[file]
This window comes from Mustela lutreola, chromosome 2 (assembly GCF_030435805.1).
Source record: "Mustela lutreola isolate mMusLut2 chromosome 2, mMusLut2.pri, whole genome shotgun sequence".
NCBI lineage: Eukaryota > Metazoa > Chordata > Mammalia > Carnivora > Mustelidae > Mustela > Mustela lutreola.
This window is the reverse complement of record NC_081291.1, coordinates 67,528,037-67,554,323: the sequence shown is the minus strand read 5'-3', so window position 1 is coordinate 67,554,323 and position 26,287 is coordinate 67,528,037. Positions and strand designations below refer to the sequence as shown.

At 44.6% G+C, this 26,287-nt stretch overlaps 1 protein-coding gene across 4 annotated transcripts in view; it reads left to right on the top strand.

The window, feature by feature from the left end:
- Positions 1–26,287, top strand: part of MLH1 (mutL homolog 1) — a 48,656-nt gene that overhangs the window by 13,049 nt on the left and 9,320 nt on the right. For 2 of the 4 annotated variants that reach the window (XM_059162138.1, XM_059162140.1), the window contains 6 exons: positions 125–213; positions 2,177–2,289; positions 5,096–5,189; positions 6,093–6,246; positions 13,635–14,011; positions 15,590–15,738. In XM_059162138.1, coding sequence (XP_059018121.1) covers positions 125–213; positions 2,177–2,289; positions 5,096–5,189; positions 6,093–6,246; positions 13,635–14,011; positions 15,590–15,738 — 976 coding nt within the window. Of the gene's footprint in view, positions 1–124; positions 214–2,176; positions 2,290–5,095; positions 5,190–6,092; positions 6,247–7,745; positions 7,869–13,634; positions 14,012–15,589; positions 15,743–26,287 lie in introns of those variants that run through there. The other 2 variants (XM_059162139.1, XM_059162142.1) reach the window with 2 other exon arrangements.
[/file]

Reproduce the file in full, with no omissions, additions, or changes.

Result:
This window comes from Mustela lutreola, chromosome 2 (assembly GCF_030435805.1).
Source record: "Mustela lutreola isolate mMusLut2 chromosome 2, mMusLut2.pri, whole genome shotgun sequence".
NCBI lineage: Eukaryota > Metazoa > Chordata > Mammalia > Carnivora > Mustelidae > Mustela > Mustela lutreola.
This window is the reverse complement of record NC_081291.1, coordinates 67,528,037-67,554,323: the sequence shown is the minus strand read 5'-3', so window position 1 is coordinate 67,554,323 and position 26,287 is coordinate 67,528,037. Positions and strand designations below refer to the sequence as shown.

At 44.6% G+C, this 26,287-nt stretch overlaps 1 protein-coding gene across 4 annotated transcripts in view; it reads left to right on the top strand.

The window, feature by feature from the left end:
- Positions 1–26,287, top strand: part of MLH1 (mutL homolog 1) — a 48,656-nt gene that overhangs the window by 13,049 nt on the left and 9,320 nt on the right. For 2 of the 4 annotated variants that reach the window (XM_059162138.1, XM_059162140.1), the window contains 6 exons: positions 125–213; positions 2,177–2,289; positions 5,096–5,189; positions 6,093–6,246; positions 13,635–14,011; positions 15,590–15,738. In XM_059162138.1, coding sequence (XP_059018121.1) covers positions 125–213; positions 2,177–2,289; positions 5,096–5,189; positions 6,093–6,246; positions 13,635–14,011; positions 15,590–15,738 — 976 coding nt within the window. Of the gene's footprint in view, positions 1–124; positions 214–2,176; positions 2,290–5,095; positions 5,190–6,092; positions 6,247–7,745; positions 7,869–13,634; positions 14,012–15,589; positions 15,743–26,287 lie in introns of those variants that run through there. The other 2 variants (XM_059162139.1, XM_059162142.1) reach the window with 2 other exon arrangements.